As the remaining days of the holiday shopping season slip away, technology guru Rich Dean joins NPR's Liane Hansen on Weekend Edition Sunday to offer gadget gift ideas.
Last year, Dean declared that TiVo -- a device that records TV programs and lets viewers zap over commercials -- was "the most perfect product ever made." This year, Dean's still smitten, calling the gadget "the best thing that ever happened to me," with its ability to figure out viewers' habits and automatically record things they may like.
Hansen asks Dean to address privacy advocates' concerns about that feature: "Are you worried that TiVo is keeping some vast database about you and selling it to someone?" Not really, Dean says: The company that makes TiVo "has repeatedly reassured customers they're not going to track things to the level of individual viewers. Now, might they want to know that 200,000 people watched Survivor on Friday rather than Thursday? Sure. But that's not evil or bad, and it doesn't mean TiVo watches my every move."
And given the extensive profiles kept on consumers by credit card, phone and cable companies, Dean contends, "TiVo is the least of your concerns."
Among other gadgets Dean says could be "the next big thing" on this year's gift list:
-- The Roombavac, which Dean describes as "a round, spaceship-looking thing that crawls along the floor and sucks up dirt on carpets and hard floors. It knows not to fall down the stairs and can find its way around furniture." However, Dean says, the $200 gadget "does have one thing in common with humans: It'll only clean for an hour or so before it needs recharging."
-- The Talking Remote Thermometer. Dean dubs this "the most bizarre product ever... It's almost hard to say it with a straight face. You shove it in the meat, and can wander up to a football field away with the remote. When the meat is cooked, it'll say 'Almost ready' or 'Ready' out loud." (Though Dean predicts the item will sell, he deems it a bit pricey at $75: "For 50 bucks, I'll come over to your house and cook the steak for you. I'll even yell 'Ready' when it's done.")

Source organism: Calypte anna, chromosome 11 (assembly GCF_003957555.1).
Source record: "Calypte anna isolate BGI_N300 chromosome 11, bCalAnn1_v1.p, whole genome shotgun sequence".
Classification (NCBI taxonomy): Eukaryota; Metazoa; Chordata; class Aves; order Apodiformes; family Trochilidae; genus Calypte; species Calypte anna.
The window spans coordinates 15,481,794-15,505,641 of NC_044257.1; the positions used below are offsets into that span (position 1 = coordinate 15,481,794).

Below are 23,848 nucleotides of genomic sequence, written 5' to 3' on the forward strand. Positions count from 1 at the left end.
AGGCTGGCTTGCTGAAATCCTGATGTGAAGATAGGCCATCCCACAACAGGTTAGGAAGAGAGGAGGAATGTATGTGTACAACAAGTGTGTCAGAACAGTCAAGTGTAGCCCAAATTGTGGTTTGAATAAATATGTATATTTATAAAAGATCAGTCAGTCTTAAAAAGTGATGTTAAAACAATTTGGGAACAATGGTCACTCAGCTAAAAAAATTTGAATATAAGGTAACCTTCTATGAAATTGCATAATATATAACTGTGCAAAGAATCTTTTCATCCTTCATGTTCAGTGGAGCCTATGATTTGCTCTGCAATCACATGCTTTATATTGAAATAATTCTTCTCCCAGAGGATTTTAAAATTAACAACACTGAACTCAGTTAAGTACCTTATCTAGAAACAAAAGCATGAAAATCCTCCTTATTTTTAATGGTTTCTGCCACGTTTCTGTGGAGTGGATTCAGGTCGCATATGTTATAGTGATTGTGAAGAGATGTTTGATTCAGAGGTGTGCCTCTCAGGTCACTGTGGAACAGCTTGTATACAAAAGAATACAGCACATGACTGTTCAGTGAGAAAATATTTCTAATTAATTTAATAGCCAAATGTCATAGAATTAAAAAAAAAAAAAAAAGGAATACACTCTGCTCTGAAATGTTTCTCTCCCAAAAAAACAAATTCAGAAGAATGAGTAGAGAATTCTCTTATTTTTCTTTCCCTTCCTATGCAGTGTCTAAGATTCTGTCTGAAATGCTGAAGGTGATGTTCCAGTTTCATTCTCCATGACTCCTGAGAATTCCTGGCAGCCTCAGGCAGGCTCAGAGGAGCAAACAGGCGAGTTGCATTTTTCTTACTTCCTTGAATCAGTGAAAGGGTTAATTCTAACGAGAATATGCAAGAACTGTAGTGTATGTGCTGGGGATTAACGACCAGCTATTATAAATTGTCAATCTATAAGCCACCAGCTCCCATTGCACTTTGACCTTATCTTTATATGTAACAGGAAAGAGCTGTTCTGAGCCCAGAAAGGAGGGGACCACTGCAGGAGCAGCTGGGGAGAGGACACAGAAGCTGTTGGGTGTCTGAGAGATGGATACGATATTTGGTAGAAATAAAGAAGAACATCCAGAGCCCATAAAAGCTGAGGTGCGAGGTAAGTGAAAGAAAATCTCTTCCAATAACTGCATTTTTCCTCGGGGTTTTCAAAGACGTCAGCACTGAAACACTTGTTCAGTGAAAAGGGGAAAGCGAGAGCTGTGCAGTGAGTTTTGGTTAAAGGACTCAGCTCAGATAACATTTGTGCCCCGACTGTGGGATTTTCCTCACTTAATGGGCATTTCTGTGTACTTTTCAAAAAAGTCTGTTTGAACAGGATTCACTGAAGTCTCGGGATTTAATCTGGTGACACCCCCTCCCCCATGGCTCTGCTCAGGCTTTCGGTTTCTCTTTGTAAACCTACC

On Dean's personal gift list this year: a new-age replacement for the "little clamshell" cellular phone he's had for three years, "an eternity in cellphone years." Dean talks enviously about a friend's new Web-enabled Tmobile Sidekick phone: "It's small and the lid slides open to reveal a mini keyboard and black-and-white screen. I'm sure they'll have a color one soon enough. You can get your regular e-mail with it, do AOL Instant Messenger, take and send pictures" -- for $200 dollars plus regular cellphone monthly fees.
To accessorize the cellphone, Dean suggests a solar charger -- "There's a product called the iSun that'll charge pretty much anything. You can hang it in your car window or office window... It's the gift that saves the planet -- or at least is cool for the cellphone user who has everything."